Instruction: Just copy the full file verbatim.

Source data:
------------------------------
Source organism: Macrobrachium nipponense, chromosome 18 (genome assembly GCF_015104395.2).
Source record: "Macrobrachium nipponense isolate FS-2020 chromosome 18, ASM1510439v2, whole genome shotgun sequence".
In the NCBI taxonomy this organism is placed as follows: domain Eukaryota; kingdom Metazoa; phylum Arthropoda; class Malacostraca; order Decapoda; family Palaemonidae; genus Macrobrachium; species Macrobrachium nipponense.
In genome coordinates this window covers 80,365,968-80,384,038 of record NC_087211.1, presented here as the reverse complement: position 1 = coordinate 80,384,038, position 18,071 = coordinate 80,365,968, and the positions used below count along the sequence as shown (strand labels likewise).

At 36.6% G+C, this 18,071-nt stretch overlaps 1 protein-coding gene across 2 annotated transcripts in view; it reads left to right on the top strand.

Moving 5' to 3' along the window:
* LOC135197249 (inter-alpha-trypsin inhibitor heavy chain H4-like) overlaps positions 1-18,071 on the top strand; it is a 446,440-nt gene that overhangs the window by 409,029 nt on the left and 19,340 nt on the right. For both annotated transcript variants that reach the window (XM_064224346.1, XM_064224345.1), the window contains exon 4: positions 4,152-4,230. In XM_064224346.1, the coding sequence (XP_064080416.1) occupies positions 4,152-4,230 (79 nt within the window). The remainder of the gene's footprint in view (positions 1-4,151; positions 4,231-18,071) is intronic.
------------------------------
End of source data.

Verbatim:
Source organism: Macrobrachium nipponense, chromosome 18 (genome assembly GCF_015104395.2).
Source record: "Macrobrachium nipponense isolate FS-2020 chromosome 18, ASM1510439v2, whole genome shotgun sequence".
In the NCBI taxonomy this organism is placed as follows: domain Eukaryota; kingdom Metazoa; phylum Arthropoda; class Malacostraca; order Decapoda; family Palaemonidae; genus Macrobrachium; species Macrobrachium nipponense.
In genome coordinates this window covers 80,365,968-80,384,038 of record NC_087211.1, presented here as the reverse complement: position 1 = coordinate 80,384,038, position 18,071 = coordinate 80,365,968, and the positions used below count along the sequence as shown (strand labels likewise).

At 36.6% G+C, this 18,071-nt stretch overlaps 1 protein-coding gene across 2 annotated transcripts in view; it reads left to right on the top strand.

Moving 5' to 3' along the window:
* LOC135197249 (inter-alpha-trypsin inhibitor heavy chain H4-like) overlaps positions 1-18,071 on the top strand; it is a 446,440-nt gene that overhangs the window by 409,029 nt on the left and 19,340 nt on the right. For both annotated transcript variants that reach the window (XM_064224346.1, XM_064224345.1), the window contains exon 4: positions 4,152-4,230. In XM_064224346.1, the coding sequence (XP_064080416.1) occupies positions 4,152-4,230 (79 nt within the window). The remainder of the gene's footprint in view (positions 1-4,151; positions 4,231-18,071) is intronic.